2. I always learn something new whenever I go to your blog Cindy, so thank you! I haven’t seen the film nor am I familiar w/ Mr. Capote, but I will definitely try to watch the film this year.


    1. He’s a fascinating character in 20th Century literary circles as well as the film. What a hoot. He used to scour the newspapers daily and rehearse before going to a party. He literally was the life of the party. I admired him because he would travel many months of the year to Spain or Greece and just spend his days writing. I’m so jealous.


  3. I remember when this came out and people were horrified to know it was a true story. Nowadays – this looks like a walk in the park compared to the nutcases out there now. But – YOU did a great post!


  4. One of my favourite authors. Love all the books, and short stories, of his I’ve read. Am yet to read In Cold Blood, haven’t seen that movie either.
    You mentioned Harper Lee’s fictionalization of Truman Capote, but Truman Capote did the same with Lee in ‘Other Voices, Other Rooms’ (I blogged about this book back in 2012).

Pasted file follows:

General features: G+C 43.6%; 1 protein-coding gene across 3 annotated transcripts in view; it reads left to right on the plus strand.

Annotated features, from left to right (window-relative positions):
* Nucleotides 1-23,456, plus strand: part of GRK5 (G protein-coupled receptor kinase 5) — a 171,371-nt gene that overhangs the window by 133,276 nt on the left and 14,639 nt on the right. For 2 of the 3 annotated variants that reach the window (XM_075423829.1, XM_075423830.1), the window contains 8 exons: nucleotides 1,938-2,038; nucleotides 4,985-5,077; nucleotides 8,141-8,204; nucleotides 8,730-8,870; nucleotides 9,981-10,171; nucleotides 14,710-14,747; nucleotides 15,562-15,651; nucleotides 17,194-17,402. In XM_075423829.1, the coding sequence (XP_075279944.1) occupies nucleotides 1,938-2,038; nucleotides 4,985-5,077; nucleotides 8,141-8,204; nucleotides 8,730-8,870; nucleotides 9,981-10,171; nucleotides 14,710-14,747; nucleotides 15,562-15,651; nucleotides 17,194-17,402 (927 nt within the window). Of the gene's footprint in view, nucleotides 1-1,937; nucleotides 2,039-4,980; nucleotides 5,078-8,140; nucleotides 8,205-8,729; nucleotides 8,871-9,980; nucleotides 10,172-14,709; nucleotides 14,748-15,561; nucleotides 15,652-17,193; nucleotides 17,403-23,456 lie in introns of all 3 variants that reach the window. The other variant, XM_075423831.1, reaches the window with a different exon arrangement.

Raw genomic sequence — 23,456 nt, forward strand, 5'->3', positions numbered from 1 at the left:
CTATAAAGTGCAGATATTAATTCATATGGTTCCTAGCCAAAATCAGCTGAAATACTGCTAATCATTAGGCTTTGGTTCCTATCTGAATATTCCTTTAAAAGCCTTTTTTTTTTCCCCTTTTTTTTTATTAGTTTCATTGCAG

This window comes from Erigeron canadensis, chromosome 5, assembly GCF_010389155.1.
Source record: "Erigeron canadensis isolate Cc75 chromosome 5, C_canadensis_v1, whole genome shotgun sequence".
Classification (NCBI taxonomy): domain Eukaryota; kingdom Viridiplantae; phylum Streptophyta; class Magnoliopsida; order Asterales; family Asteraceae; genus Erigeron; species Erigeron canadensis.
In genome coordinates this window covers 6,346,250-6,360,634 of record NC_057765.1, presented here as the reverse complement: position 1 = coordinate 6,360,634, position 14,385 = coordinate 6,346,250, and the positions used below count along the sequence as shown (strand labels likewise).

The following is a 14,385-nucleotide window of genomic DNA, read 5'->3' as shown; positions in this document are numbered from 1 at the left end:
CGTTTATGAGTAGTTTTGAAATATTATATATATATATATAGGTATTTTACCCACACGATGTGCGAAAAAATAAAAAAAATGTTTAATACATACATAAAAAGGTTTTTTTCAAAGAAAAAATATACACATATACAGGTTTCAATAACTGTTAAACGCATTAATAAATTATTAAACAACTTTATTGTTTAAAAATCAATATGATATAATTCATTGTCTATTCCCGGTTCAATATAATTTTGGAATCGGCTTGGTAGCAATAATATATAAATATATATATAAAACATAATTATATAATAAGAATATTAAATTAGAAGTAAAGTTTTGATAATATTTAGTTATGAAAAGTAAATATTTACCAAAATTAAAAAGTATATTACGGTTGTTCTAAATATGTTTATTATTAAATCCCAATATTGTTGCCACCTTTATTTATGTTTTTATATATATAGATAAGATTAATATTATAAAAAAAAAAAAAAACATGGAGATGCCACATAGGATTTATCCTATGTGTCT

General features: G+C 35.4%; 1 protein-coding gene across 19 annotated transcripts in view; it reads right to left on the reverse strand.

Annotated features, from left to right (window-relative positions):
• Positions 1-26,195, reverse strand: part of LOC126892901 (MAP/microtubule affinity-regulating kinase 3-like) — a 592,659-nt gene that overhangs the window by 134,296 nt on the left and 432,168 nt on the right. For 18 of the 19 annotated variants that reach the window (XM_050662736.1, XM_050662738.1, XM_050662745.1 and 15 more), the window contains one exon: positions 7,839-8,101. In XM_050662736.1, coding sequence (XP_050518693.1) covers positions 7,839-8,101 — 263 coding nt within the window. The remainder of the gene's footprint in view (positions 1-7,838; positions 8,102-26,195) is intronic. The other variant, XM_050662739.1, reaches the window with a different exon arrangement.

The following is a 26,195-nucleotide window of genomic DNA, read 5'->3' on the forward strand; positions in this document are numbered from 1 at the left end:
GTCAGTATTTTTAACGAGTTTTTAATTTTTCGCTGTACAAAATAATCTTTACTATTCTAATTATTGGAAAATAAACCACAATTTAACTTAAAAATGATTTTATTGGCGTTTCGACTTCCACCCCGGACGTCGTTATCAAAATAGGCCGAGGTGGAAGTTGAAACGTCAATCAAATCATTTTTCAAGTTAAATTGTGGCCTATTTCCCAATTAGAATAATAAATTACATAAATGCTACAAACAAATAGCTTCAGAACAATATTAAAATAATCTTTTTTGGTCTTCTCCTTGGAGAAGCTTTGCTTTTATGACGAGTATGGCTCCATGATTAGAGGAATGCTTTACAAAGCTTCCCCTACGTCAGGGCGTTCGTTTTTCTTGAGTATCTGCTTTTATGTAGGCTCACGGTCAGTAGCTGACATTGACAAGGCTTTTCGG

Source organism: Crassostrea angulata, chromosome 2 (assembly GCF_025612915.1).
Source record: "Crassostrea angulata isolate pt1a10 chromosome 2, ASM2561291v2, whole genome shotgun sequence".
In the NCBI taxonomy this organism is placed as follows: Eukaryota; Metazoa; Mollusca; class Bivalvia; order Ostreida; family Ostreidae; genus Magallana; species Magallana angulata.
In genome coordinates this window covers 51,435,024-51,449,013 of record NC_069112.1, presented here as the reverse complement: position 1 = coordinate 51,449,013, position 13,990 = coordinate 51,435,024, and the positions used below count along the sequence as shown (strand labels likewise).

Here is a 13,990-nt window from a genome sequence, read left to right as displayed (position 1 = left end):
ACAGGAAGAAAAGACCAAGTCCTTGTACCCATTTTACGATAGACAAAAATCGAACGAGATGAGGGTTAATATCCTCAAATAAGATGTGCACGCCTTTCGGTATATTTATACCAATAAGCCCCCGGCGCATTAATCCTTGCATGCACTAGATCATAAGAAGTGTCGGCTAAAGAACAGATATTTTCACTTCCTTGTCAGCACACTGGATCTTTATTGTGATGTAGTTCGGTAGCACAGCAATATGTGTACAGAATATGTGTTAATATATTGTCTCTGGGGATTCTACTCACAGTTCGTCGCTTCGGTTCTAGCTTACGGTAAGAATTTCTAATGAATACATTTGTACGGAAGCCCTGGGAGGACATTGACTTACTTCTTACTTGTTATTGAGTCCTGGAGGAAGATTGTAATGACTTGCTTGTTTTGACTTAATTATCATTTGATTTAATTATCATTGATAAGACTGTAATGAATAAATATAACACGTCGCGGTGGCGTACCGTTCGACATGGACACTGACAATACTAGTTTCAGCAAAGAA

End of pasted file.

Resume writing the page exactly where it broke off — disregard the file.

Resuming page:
I liked both Philip Seymour Hoffman and Toby Zones in their respective roles.
    It’s sad what happened to Philip Seymour Hoffman, he was a really good actor.


    1. We are on the same page, here! I agree. I wish I had his lifestyle. He and his partner would go and live in Spain for six months so he could “just write”. Wow. I wish I could do that! I”m not surprised about Capote fictionalizing Harper Lee. According to the biography, he thought her book To Kill a Mockingbird was overrated. Probably sibling-type jealousy. I am a fan of Toby Jones–loved him in The Painted Veil….:)